4. Weight loss

weight loss

Given sweet corn’s significant water content, it is an effective food to help one lose weight. Water works in part as an appetite suppressant, thereby helping to provide a feeling of fullness. This means few calories come with the corn itself, and you’re less likely to load up on them elsewhere because you are sated. If you throw in workouts on a regular basis, the corn will help you stay hydrated, which leads to better performance (and you’ll burn off the water weight, too). Corn’s fiber and protein content can also help you remain fuller, for a longer time period.

3. Digestion


The water content of sweet corn keeps coming up again and again, and for good reason. Water contributes to digestion (and so many other things). It helps to lubricate the digestive tract, filter harmful substances from the body, and even evacuates the waste as a key component of urine. It helps create the texture of feces as well, contributing to smooth bowel movements. Fiber, also found in sweet corn, contributes to digestion as well, because it too plays a role in bowel movements. Specifically, fiber is a food source for the intestinal bacteria which help to break down our food.

5. Heart health

heart health

Sweet corn can play a role in heart health as well. This is primarily because of the folate that is found in it. Folate is a variety of B-vitamin known for its role in decreasing homocysteine, which is a marker for inflammatory response attributed to various heart diseases. Furthermore, sweet corn also offers potassium and magnesium, two minerals that (among other things) protect heart health by making blood vessels more flexible, which reduces heart strain. A diet rich in these vitamins and minerals can significantly a person’s risk of developing significant heart diseases or suffering from strokes or heart attacks.

Related: 7 Signs You Aren’t Getting Enough Potassium

2. Energy


Sweet corn is a lot like bananas in the sense that it provides a modest level of energy along with the nutrients found in it. This means an ear of sweet corn can be thought of as a quick pick me up if you need a metabolic boost. Sweet corn doesn’t leave you feeling bloated, nor does it spike your energy and send you headed for a crash. However, sweet corn does contain a significant level of carbohydrates, and so increases blood sugar by a moderate amount, something diabetics should keep in mind when planning their meals for the day.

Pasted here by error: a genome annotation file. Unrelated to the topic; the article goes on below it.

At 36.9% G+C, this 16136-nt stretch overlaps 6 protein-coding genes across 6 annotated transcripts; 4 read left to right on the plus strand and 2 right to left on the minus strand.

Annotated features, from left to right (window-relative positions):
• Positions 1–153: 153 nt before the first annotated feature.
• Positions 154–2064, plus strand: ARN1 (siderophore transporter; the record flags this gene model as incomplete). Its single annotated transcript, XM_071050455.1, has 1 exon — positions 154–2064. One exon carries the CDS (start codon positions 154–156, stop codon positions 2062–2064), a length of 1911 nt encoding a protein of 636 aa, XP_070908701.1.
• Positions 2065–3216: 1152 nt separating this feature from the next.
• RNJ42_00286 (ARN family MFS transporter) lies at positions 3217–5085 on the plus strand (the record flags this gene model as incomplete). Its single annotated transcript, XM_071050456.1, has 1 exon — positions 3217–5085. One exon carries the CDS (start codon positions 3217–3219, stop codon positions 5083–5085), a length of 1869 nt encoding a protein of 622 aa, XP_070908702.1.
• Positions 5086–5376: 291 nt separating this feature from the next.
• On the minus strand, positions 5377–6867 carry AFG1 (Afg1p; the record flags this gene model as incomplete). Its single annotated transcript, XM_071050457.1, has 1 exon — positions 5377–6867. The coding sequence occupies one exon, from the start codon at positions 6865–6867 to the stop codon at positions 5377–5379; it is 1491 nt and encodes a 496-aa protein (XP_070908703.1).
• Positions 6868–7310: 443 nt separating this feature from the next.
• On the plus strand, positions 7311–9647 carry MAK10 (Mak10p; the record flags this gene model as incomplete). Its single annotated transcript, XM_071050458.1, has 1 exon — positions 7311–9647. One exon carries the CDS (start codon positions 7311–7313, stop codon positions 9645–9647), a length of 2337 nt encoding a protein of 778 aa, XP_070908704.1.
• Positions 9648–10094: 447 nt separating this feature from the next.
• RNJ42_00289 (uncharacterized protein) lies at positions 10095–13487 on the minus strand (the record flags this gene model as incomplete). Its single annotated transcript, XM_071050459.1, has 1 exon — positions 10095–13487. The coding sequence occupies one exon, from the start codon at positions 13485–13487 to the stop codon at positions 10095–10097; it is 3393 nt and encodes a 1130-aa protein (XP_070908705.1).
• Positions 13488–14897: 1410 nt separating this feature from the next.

1. Anemia Prevention


Sweet corn doesn’t just provide energy in the moment; the vitamin and mineral content also boosts your overall levels of energy by preventing anemia. The blood needs a number of minerals, most notably iron, in order to function properly; iron is key in the formation of new red blood cells, and red blood cells carry those important nutrients to the other cells in your body. A lack of red blood cells, or a lack of nutrients for them to carry, leads to weakness. Vitamins and minerals like Vitamin A and iron boost nutrient absorption, ensuring your body gets necessary resources.

Sweet corn is quite nutritious and delicious, growing more so as it is prepared correctly. Fortunately, it is also very easy to prepare. While boiling is most often the go-to method for corn preparation, many other methods, such as microwaving, steaming, grilling, or baking can also cook the corn. Whichever method you choose, be sure not to overcook the corn; it only takes a few minutes to prepare. Overdoing it can make the corn tough and unpleasant to consume. If you’re curious about corn recipes, there are a number of ways to incorporate it into your diet.

Regardless of how you decide to prepare your corn, make sure you pair it with regular exercise and other healthy foods for maximum benefit. Adding other foods will bring out the best in corn by providing nutrients it lacks, while exercise generally improves the effectiveness of all foods you consume by stimulating the body’s metabolism. Also, keep in mind that keeping corn healthy means keeping your recipes healthy as well; you can’t expect to gain the full benefit of corn if you regularly cover it in salt, sugar, and butter, so neither popcorn nor candy corn should be your go-to method of corn consumption.

Related: The Biggest Reason You Gain Weight as You Age Has Nothing to Do with Your Metabolism


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